By SCOTT MCKIE B.P.
ONE FEATHER STAFF
Over 1,200 people watched the frog swallow the sun at the Cherokee Indian Fairgrounds during the total solar eclipse on Monday, Aug. 21. The event, known as the Cherokee Cultural Eclipse Celebration, made money for the Eastern Band of Cherokee Indians and local hoteliers and businesses.
According to a report from STR, released by the EBCI Destination Marketing program, the occupancy rate in Cherokee was 97.5 percent (up 147.1 percent from last year) on the Sunday before the eclipse and 90.3 percent (up 88.8 percent) on the day of the eclipse. Revenue from hotel occupancy for Sunday was $423,034 (up 327.1 percent) and for Monday it was $337,538 (up 166 percent).
“I knew it was a success when I saw all of the interaction at the time of the eclipse,” said Lisa Frady, Cherokee Indian Fairgrounds events and tour group coordinator. “Everybody got involved, and I feel that we really brought that legend to life.”
The event itself made a profit of $31,805. A total of 1,461 tickets were sold to the event at $25 each. The rest of the money made at the event came from sales of merchandise including cups, glasses, and t-shirts which totaled $34,644. In all, the event brought in $71,314 with expenditures totaling $39,509.
“As long as I’ve worked here, I’ve never seen a pro forma like this where we are actually in the positive and not the negative,” noted Frady.
She credits the uniqueness of the event for its success. “Where we were able to incorporate our culture into the event, I think people bought into it. I had a lady call me from Michigan that was bringing 13 people, and I jokingly asked, ‘could you not find one closer to go watch?’ She said, ‘not as unique as Cherokee.’”
Robert Jumper, EBCI Destination Marketing interim manager, had similar conversations with various people and organizations. “NPR (National Public Radio) was trying to determine where they wanted to go to experience the eclipse. So, they started calling around and I spoke to them. I started talking about the music and what people would be doing at the event.”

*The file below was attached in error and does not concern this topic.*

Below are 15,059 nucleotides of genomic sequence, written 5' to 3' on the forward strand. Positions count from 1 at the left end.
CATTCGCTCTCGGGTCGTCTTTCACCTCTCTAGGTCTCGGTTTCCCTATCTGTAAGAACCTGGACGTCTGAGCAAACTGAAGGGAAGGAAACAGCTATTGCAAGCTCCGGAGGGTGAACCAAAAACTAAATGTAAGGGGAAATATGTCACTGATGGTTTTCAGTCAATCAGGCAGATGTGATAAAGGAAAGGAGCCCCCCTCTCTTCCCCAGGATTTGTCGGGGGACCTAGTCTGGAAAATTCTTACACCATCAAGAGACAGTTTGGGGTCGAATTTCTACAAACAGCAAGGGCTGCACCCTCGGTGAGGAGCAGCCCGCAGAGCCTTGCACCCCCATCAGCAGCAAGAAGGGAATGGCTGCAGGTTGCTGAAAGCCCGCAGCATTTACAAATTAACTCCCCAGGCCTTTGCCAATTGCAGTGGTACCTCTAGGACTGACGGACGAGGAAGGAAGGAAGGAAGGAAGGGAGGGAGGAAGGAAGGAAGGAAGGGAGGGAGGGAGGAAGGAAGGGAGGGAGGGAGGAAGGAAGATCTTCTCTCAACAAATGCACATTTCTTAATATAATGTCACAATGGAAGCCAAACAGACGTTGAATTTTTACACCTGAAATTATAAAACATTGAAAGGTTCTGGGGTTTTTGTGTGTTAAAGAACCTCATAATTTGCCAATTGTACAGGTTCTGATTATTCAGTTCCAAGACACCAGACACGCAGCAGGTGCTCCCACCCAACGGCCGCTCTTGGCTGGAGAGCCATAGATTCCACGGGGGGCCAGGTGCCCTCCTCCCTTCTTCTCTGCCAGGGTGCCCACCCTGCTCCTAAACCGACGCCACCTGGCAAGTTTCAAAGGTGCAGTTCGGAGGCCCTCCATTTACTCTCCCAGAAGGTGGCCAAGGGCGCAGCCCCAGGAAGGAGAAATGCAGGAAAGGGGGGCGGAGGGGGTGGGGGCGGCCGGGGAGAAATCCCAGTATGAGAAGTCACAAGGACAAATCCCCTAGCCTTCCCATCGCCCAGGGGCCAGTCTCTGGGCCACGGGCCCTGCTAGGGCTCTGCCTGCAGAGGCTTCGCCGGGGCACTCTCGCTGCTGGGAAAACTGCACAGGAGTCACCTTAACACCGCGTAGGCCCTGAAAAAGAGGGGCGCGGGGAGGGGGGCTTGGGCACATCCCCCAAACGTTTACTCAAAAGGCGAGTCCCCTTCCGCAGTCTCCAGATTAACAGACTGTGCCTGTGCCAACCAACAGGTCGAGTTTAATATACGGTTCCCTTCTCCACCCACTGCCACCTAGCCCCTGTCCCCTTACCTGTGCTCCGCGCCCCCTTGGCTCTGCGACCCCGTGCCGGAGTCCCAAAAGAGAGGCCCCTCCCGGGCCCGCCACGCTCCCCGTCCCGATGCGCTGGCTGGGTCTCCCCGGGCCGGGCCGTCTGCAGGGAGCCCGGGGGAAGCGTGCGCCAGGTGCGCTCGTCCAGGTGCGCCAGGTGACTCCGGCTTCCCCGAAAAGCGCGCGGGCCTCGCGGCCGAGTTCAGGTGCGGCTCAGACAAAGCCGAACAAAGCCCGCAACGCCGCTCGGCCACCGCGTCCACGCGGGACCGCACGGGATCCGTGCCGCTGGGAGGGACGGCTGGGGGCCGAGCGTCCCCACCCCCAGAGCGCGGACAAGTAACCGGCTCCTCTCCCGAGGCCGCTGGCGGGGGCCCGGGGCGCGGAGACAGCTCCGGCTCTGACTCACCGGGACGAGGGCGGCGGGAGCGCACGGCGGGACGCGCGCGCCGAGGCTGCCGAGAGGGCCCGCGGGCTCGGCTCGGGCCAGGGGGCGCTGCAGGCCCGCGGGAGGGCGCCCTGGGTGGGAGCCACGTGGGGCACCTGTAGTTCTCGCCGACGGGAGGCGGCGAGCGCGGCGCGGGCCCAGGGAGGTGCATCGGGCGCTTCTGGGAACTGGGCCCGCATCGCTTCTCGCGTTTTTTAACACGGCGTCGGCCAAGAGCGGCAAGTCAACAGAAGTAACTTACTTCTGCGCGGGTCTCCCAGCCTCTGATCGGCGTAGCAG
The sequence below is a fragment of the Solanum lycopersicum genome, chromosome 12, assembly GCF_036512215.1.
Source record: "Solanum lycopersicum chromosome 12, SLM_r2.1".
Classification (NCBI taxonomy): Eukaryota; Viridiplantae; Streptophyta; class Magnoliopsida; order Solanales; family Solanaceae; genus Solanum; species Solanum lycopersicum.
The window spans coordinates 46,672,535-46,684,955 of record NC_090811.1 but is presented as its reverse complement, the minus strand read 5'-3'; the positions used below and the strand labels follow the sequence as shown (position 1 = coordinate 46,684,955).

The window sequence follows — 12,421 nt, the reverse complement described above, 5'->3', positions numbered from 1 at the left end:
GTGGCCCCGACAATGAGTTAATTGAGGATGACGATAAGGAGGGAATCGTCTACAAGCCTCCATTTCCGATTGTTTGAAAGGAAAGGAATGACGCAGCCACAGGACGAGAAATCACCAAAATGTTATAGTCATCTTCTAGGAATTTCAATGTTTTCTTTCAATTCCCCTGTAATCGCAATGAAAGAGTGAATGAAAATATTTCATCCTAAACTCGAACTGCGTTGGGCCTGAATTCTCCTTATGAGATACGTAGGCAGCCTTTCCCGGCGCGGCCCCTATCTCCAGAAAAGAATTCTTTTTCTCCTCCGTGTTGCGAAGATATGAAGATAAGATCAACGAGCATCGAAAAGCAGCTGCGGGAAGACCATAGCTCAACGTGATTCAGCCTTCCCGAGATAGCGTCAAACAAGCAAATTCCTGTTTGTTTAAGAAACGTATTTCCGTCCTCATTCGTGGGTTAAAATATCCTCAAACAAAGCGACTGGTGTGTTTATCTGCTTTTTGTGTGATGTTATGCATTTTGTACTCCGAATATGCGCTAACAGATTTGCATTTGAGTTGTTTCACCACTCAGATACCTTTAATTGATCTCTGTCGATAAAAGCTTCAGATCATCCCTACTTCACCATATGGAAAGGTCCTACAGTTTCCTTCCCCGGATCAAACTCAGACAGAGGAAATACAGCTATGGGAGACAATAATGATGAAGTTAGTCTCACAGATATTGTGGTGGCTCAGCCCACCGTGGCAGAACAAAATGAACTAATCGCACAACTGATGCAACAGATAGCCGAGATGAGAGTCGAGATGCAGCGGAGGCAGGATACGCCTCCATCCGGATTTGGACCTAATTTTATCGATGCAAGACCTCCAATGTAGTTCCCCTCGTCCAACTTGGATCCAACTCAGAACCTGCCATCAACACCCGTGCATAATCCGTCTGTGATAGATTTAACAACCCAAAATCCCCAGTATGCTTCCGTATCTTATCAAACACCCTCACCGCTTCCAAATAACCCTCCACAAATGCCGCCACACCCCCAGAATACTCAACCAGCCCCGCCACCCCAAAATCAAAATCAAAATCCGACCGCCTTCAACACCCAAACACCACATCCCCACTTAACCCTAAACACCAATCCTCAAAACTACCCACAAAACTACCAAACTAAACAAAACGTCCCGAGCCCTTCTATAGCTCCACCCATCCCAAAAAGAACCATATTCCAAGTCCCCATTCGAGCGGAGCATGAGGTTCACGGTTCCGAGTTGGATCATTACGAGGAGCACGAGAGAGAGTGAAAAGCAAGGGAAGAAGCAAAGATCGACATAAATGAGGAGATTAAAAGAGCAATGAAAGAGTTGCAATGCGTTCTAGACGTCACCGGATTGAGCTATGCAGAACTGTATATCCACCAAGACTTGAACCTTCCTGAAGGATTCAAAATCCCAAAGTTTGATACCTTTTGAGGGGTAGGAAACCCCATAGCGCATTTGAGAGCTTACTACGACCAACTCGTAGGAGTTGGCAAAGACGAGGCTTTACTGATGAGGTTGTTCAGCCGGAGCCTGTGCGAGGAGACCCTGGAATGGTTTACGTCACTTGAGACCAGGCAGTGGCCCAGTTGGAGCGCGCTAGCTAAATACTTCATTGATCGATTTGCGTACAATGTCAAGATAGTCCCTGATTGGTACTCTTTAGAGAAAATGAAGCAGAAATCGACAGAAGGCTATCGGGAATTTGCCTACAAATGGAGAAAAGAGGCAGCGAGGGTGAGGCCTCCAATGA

NPR officials then asked what would be going on at eclipse time, “That’s when I got to tell the story of the frog swallowing the sun and that we would be using drums and noisemakers to drive out the frog. It was at that point they decided to come to Cherokee to witness the eclipse. People were identifying with that story and wanting to be a part of the Cherokee culture by coming and making noise to scare away the frog.”
Frady added, “I think the overall success of it was really good too because not everybody charged to view it. I think we were one of the few places that did charge people, but we offered more than just the viewing.”
Jumper went on to say, “One of my favorite ways of telling how successful the event was is that every year at the Fair we have Jay Huskey’s food booth, and he sells frog legs. He came to this event to sell frog legs, and he heavy-ordered around two or three times what he normally puts together for the Fair, and he ran out of frog legs.”